Mr. Congressman, Why Won’t You End the War?


“When a whole nation is roaring Patriotism at the top of its voice, I am fain to explore the cleanness of its hands and purity of its heart.” – Ralph Waldo Emerson


It was a festive Florida winter night at NAS Jax, Jacksonville’s Naval Base. I was invited to an Army Ball where the soldiers and their guests participated in both tradition and camaraderie rituals. Such as the ceremonial greeting line where every guest shook hands with the command staff, followed by the traditional color guard where the U.S. flag was marched in. And then the ceremonial grog where soldiers mixed a large vat of various liquor, wine, a Monster energy drink, and some “pixie dust” which we all drank out of. Surprisingly it didn’t taste bad, and I didn’t have an intense hangover the following morning. Before the ceremony finished, a nervous soldier was given the floor and proposed to his surprised girlfriend. Her tear-filled yes was followed by a loud applause which added levity to an already fun event.

The night was going well until the special guest, Congressman John Rutherford, was asked to give a speech. Congressman Rutherford represents the 4th District of Florida, has over 30 years of Law Enforcement experience, and was instrumental as Sheriff for reducing crime in Jacksonville. His reputation speaks for himself, and I voted for him when he first ran for Congress.

But, a fun festivity turned into a political campaign speech from a man who already won the election. I listened to the Congressman turned a sweet event and made it his soapbox. He addressed his stance on immigration as he stated that the Pulse Nightclub Shooting in 2016 was due to failed immigration. Which didn’t make sense because 60 out of 106 shooters were white American Citizens, with the deadliest being the Las Vegas shooting in 2017 ( And he failed to mention the Stoneman Douglas High School mass shooting in 2018, which was committed by a native Floridian.

His speech continued and bordered on the hawkish, but he stated his passion for lowering training deaths in the military. Stating that there have been 89 causalities in the military between 2015 and 2016 which was due to lack of funding and in proper training. He proudly said he supported the increased budget for the military in the hopes that this will keep our military safe.

I looked around at the respectful soldiers who intently listened and wondered if they had the same thought I had, “What about ending the war?” He ended his speech quoting General Colin Powell’s answer to the Archbishop of Canterbury on empire building, in addition to quoting Ralph Waldo Emerson but he never mentioned ending the Long War. Applause filled the room, but he left my heart and mind filled with doubt.

Congressman Rutherford took pictures with the soldiers and their guest and was cordial and polite to everyone he met. I waited to he left the hall and approached him before he exited the building. Face to face with him; he had an earnest and trustworthy face which treated me politely as I asked about the efforts in Congress to end the war. I asked him not as a blogger but as a voter and someone who has loved ones affected by this endless war.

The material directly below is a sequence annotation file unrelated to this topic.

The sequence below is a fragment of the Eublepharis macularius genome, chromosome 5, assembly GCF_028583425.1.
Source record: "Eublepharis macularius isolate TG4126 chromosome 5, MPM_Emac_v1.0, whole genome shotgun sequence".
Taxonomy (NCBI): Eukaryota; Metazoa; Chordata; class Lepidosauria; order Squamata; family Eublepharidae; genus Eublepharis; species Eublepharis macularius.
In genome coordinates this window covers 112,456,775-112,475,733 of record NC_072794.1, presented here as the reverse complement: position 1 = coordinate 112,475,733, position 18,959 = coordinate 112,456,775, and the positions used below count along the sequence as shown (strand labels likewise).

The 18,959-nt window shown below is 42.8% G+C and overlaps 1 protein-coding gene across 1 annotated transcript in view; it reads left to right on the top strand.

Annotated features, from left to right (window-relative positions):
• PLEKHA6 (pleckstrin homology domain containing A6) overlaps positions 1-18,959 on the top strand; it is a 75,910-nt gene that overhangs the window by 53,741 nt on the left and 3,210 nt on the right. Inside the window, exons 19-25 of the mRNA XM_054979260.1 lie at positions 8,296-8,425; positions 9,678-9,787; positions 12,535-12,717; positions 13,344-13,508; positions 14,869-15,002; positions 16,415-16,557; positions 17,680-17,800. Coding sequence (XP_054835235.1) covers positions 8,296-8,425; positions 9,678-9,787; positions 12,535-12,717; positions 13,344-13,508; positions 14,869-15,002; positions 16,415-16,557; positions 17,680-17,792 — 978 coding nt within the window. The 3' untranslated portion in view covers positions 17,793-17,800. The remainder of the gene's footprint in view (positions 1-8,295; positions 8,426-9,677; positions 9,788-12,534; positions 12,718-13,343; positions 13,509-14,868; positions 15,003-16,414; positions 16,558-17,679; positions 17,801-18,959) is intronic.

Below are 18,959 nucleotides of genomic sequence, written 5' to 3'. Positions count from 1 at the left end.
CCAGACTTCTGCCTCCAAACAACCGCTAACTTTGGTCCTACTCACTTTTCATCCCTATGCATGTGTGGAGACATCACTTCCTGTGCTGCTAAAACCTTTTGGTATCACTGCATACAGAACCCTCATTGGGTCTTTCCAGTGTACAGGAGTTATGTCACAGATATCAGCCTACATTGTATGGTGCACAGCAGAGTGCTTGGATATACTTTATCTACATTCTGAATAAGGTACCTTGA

His answer was disappointing, and it only fortified my mistrust and cynicism to our elected officials. Congressman Rutherford stated that this wasn’t a war but an ongoing military operation, which I reminded him that was semantics for war, especially with the “operation” spreading into Africa. I mentioned that the war has been going on for half my generations life and it’s looking to become longer than the Vietnam War. The Congressman was caught off guard by this and only restated his stance on proper training to minimize casualties. I bluntly reminded him about our servicemen coming home severely disabled, with PTSD, with some never coming home again. “House of Cards” has better acting as he politely thanked me for the questions. We politely shook hands, and he left for the night.

I found Congressman Rutherford to be sincere, but sincere only up to the truth. Is it fair to demand one Congressman to end a war? Yes, we should all demand better from our politicians because they work for the People and not their political parties nor the special interest who finance them. Is it pragmatic to ask our elected officials to end a war costing trillions of dollars, lives from both sides and affecting our future in the global theatre? Absolutely. To summarize John F. Kennedy’s book “Profiles in Courage” where he states that a good statesman must know when to play the end game for a longer term so to create effective change or risk it all for doing what’s morally right for the country. Ending the war is morally right, but the political courage to do so lacks on both sides of the aisle. 

I walked back into the ball and watched as the soldiers drank, laughed and danced to a DJ playing a string of Latin music. The nervous soldier and his new fiancé danced happily together. A Colonel had too much to drink, and he was caringly carried out by his men. And a Major wearing a sexy black dress gave me a wink and a smile (I thanked her for her service later that night). These are all good people, every one of our service members, but they are the ones paying the high cost of continually fighting a war which is not for protecting freedom but for an ambiguous, nefarious motive which is continuously being changed to justify its funding. I wonder how much death, destruction, and debt is enough to end the war?

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